Drugs and drug control in jamaica
Jamaica is widely regarded as a beautiful destination given its mountainous terrains, beaches and tropical climate. It is the third largest island in the Caribbean Sea. In 1494, Christopher Columbus arrived in the island of Xamaica (from which “Jamaica” is derived). Initially occupied by the Arawaks and subsequently, in the early 1500s, by the Spaniards, the English gained control over the island in the mid-1700s. They remained in control until Jamaica's independence from England on August 6, 1962. African slaves were brought in and their descendants remain the nation's dominant ethnic group. Jamaica now has a population of 2.9 million people with more than 90% being Black, more than 6% mixed, and more than 2% of other ethnic groups or unknown (Central Intelligence Agency, 2013; July estimate). The official language is English, but the majority of the locals speak a dialect known as: Jamaican patois (which is a mix of English and African phonetic sounds). The island has a literacy rate of 87%, an unemployment rate of over 14%, a poverty rate of 16.5%, an inflation rate of 6.9% and a life expectancy of 73 years (Central Intelligence Agency, 2013). Christianity is the dominant religion. The Jamaican economy is heavily reliant on service industries, which represented over 60% of its gross domestic product (GDP) in 2011 (Central Intelligence Agency, 2013). The island's foreign exchange, which gives an indication of a nation's economic health and the overall welfare of its people, comes largely from bauxite, tourism, and remittances (ibid.). Proudly, however, many Jamaicans refer to their country as “likkle but tallawah” (meaning small but mighty) in reference to Jamaicans’ ability to not only compete with persons from more developed countries, but to outperform on the world stage as evidenced by the exportation of its culture, the popularity of reggae music, and athletic talents like legendary sprinter Usain Bolt.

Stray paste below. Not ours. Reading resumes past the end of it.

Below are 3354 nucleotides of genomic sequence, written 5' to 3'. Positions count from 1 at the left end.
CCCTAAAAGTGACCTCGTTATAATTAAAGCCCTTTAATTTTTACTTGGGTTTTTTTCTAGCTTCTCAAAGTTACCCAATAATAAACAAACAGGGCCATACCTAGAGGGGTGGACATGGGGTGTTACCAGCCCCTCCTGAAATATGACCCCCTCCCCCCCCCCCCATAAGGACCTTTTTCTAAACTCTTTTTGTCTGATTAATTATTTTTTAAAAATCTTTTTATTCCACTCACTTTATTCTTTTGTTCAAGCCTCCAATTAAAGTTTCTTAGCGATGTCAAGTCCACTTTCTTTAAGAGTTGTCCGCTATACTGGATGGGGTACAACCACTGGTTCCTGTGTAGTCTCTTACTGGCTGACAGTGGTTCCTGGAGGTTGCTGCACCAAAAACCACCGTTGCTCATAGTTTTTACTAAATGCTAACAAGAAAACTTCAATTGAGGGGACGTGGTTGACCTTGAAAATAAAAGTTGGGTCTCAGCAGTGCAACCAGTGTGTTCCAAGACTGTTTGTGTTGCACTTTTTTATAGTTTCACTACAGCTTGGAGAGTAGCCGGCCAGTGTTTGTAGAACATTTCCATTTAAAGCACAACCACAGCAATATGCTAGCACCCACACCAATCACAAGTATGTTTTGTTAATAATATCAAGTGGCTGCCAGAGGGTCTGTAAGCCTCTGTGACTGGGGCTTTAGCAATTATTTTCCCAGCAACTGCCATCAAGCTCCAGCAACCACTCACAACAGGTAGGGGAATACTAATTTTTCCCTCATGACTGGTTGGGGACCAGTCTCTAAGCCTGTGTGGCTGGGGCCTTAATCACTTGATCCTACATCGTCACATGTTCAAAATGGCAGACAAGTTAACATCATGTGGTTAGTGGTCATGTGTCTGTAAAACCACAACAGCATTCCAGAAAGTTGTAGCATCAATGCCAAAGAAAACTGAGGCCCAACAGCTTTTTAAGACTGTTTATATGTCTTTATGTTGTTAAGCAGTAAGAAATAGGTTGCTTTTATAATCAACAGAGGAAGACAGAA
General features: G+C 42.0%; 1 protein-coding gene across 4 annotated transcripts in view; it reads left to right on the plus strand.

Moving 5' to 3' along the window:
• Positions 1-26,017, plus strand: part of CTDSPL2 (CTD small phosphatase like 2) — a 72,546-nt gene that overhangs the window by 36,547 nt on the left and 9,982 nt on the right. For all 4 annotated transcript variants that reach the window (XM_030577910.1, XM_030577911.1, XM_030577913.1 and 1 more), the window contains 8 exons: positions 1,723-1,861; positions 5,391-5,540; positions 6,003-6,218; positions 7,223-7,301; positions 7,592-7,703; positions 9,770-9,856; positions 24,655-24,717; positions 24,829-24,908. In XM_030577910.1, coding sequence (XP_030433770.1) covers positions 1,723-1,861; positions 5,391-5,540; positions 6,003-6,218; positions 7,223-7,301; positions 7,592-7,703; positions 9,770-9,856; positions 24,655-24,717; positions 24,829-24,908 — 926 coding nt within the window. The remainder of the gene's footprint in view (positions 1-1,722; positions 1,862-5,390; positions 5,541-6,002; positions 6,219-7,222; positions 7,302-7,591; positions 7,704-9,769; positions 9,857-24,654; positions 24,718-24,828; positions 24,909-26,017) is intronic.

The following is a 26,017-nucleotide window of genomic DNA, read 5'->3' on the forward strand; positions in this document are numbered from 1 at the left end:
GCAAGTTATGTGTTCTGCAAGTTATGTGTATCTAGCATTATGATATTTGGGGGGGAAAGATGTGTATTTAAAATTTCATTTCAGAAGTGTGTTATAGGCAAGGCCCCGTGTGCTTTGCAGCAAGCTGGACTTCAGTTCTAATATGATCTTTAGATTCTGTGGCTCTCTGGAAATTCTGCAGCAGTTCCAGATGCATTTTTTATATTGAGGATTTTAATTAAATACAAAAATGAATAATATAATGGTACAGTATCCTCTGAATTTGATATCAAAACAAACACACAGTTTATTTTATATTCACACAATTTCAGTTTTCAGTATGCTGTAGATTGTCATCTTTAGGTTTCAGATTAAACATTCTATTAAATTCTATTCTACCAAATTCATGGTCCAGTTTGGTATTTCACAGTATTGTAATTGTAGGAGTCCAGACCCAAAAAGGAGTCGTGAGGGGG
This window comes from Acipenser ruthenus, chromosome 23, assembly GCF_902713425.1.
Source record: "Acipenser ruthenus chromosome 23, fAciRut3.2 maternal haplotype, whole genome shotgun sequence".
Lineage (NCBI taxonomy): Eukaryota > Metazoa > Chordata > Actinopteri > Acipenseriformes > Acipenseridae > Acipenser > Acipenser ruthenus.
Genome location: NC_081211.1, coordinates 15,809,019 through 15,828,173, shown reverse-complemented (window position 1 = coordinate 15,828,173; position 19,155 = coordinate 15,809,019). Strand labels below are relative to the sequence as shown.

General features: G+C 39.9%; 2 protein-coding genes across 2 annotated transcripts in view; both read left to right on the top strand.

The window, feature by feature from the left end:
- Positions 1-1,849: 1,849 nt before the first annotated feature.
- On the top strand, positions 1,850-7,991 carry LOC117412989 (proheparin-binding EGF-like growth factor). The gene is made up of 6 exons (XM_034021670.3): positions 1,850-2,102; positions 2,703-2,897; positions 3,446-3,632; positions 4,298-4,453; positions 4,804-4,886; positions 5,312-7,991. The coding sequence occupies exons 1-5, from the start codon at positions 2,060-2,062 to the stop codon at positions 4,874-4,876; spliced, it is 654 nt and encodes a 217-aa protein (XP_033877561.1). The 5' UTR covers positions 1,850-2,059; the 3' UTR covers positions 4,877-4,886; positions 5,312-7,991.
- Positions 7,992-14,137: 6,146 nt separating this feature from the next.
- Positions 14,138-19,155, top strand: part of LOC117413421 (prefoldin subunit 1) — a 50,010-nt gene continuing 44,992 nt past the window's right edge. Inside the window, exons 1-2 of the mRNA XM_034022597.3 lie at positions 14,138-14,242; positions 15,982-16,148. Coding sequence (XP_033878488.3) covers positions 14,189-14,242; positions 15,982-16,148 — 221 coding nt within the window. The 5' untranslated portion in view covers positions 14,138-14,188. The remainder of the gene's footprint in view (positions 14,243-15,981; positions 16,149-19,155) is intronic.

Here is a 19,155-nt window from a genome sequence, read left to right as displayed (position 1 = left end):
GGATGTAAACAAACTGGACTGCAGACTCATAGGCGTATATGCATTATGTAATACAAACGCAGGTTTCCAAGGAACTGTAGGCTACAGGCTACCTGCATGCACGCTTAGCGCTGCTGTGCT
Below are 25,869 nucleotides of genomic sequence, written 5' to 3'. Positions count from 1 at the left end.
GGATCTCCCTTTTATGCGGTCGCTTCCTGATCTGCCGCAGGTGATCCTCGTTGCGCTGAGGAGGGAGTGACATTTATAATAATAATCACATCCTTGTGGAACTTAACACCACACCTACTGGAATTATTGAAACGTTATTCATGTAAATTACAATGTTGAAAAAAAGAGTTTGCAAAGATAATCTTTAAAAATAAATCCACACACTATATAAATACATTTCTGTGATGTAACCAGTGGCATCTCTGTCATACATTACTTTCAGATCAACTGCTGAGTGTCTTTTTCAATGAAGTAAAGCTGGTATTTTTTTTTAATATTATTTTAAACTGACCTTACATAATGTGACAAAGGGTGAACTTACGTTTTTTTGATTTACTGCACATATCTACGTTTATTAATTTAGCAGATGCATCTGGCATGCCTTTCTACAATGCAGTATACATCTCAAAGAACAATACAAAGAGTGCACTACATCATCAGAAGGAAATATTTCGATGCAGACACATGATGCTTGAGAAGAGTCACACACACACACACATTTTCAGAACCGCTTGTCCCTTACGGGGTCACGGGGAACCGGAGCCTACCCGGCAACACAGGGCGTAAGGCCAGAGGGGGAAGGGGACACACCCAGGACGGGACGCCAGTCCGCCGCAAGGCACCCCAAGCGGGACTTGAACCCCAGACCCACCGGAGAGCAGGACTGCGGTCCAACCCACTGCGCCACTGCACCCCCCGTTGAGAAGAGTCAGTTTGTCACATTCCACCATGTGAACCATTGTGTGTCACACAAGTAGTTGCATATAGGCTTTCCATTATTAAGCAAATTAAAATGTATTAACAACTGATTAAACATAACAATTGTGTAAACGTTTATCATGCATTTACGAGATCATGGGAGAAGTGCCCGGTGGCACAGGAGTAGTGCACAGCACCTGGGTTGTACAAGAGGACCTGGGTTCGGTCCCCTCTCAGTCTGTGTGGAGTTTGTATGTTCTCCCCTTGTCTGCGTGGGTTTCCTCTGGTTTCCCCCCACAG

Dawkins, M., Gibson, C., & Stoddart, D. (2015). Drugs and drug control in jamaica. Retrieved from https://digitalcommons.pvamu.edu/justice-facpubs/6